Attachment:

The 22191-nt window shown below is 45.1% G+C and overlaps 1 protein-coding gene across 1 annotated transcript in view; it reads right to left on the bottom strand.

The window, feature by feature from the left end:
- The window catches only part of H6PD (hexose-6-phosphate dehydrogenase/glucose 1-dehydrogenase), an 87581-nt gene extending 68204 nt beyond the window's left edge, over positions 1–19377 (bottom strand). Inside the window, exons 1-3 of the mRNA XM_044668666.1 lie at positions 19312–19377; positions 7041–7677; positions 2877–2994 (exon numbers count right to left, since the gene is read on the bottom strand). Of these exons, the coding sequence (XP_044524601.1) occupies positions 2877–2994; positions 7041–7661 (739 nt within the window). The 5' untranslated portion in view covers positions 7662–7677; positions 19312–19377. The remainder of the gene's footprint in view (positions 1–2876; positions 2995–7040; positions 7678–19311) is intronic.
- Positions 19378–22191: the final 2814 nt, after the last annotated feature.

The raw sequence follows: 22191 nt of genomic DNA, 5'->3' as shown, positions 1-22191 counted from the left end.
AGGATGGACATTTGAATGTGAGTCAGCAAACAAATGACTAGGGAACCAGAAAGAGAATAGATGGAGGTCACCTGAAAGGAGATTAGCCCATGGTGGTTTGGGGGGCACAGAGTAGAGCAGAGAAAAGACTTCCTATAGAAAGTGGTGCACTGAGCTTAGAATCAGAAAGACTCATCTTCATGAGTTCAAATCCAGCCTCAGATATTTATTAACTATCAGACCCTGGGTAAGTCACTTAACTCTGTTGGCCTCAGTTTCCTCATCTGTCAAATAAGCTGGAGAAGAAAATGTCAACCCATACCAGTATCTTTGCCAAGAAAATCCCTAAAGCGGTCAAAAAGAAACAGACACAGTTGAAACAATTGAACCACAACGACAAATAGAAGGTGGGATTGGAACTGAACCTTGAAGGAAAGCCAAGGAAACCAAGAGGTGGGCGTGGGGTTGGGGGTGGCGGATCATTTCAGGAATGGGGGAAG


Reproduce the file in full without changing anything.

The 22191-nt window shown below is 45.1% G+C and overlaps 1 protein-coding gene across 1 annotated transcript in view; it reads right to left on the bottom strand.

The window, feature by feature from the left end:
- The window catches only part of H6PD (hexose-6-phosphate dehydrogenase/glucose 1-dehydrogenase), an 87581-nt gene extending 68204 nt beyond the window's left edge, over positions 1–19377 (bottom strand). Inside the window, exons 1-3 of the mRNA XM_044668666.1 lie at positions 19312–19377; positions 7041–7677; positions 2877–2994 (exon numbers count right to left, since the gene is read on the bottom strand). Of these exons, the coding sequence (XP_044524601.1) occupies positions 2877–2994; positions 7041–7661 (739 nt within the window). The 5' untranslated portion in view covers positions 7662–7677; positions 19312–19377. The remainder of the gene's footprint in view (positions 1–2876; positions 2995–7040; positions 7678–19311) is intronic.
- Positions 19378–22191: the final 2814 nt, after the last annotated feature.

The raw sequence follows: 22191 nt of genomic DNA, 5'->3' as shown, positions 1-22191 counted from the left end.
AGGATGGACATTTGAATGTGAGTCAGCAAACAAATGACTAGGGAACCAGAAAGAGAATAGATGGAGGTCACCTGAAAGGAGATTAGCCCATGGTGGTTTGGGGGGCACAGAGTAGAGCAGAGAAAAGACTTCCTATAGAAAGTGGTGCACTGAGCTTAGAATCAGAAAGACTCATCTTCATGAGTTCAAATCCAGCCTCAGATATTTATTAACTATCAGACCCTGGGTAAGTCACTTAACTCTGTTGGCCTCAGTTTCCTCATCTGTCAAATAAGCTGGAGAAGAAAATGTCAACCCATACCAGTATCTTTGCCAAGAAAATCCCTAAAGCGGTCAAAAAGAAACAGACACAGTTGAAACAATTGAACCACAACGACAAATAGAAGGTGGGATTGGAACTGAACCTTGAAGGAAAGCCAAGGAAACCAAGAGGTGGGCGTGGGGTTGGGGGTGGCGGATCATTTCAGGAATGGGGGAAG